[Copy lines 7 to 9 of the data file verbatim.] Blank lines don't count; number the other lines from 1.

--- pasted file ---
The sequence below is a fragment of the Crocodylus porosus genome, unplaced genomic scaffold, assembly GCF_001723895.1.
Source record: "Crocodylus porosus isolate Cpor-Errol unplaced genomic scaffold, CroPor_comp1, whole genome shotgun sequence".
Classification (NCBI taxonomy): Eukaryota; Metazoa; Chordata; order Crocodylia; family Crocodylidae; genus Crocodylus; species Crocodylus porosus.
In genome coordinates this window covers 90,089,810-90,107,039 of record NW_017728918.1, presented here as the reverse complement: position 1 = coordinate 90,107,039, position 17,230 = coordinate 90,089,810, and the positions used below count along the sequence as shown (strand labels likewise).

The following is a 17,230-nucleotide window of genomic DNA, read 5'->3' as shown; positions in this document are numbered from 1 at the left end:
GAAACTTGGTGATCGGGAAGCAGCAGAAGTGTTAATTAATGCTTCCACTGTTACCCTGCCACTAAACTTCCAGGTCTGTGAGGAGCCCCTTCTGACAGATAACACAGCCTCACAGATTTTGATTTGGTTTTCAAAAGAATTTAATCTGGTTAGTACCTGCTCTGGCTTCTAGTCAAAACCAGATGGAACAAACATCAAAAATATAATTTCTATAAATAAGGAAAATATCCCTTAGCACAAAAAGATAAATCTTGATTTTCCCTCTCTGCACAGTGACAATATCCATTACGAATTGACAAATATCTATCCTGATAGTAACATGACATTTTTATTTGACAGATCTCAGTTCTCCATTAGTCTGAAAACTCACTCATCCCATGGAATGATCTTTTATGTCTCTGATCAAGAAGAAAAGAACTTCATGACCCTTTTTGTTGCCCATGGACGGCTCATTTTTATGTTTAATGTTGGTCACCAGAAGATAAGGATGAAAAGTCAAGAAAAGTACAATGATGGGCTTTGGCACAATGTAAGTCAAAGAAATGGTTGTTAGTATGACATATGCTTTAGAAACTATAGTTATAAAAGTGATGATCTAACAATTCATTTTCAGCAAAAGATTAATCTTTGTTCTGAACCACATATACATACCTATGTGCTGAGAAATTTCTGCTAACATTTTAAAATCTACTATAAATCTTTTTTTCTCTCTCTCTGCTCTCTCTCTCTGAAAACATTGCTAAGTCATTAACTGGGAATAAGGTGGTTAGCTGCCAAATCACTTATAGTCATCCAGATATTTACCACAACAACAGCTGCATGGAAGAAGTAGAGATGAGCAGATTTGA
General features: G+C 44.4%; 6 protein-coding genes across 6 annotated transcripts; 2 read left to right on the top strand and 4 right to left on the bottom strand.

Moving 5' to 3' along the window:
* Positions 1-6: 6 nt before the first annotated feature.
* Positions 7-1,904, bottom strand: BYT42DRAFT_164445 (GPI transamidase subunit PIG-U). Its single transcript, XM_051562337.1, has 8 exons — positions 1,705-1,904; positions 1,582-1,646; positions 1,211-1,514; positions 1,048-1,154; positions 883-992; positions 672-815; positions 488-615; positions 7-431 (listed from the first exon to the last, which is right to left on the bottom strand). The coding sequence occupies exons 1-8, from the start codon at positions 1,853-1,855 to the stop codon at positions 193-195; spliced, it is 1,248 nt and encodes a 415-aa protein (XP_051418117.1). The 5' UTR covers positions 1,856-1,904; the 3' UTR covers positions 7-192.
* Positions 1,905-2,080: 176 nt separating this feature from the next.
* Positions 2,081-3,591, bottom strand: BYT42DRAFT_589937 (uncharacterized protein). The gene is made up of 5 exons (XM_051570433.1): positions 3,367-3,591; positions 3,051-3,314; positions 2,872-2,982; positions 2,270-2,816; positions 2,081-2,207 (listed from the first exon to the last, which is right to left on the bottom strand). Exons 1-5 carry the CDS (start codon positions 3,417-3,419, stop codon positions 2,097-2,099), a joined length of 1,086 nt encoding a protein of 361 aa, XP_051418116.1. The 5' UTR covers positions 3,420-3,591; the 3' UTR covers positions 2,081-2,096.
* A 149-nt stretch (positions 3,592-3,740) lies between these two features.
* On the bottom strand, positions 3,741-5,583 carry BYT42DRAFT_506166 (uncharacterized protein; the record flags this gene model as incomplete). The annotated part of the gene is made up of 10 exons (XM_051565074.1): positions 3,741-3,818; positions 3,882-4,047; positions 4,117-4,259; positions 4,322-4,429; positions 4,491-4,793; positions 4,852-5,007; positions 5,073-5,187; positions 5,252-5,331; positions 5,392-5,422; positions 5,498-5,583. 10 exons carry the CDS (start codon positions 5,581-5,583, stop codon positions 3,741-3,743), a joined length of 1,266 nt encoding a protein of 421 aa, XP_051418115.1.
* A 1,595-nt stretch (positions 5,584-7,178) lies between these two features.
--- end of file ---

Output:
General features: G+C 44.4%; 6 protein-coding genes across 6 annotated transcripts; 2 read left to right on the top strand and 4 right to left on the bottom strand.

Moving 5' to 3' along the window:
* Positions 1-6: 6 nt before the first annotated feature.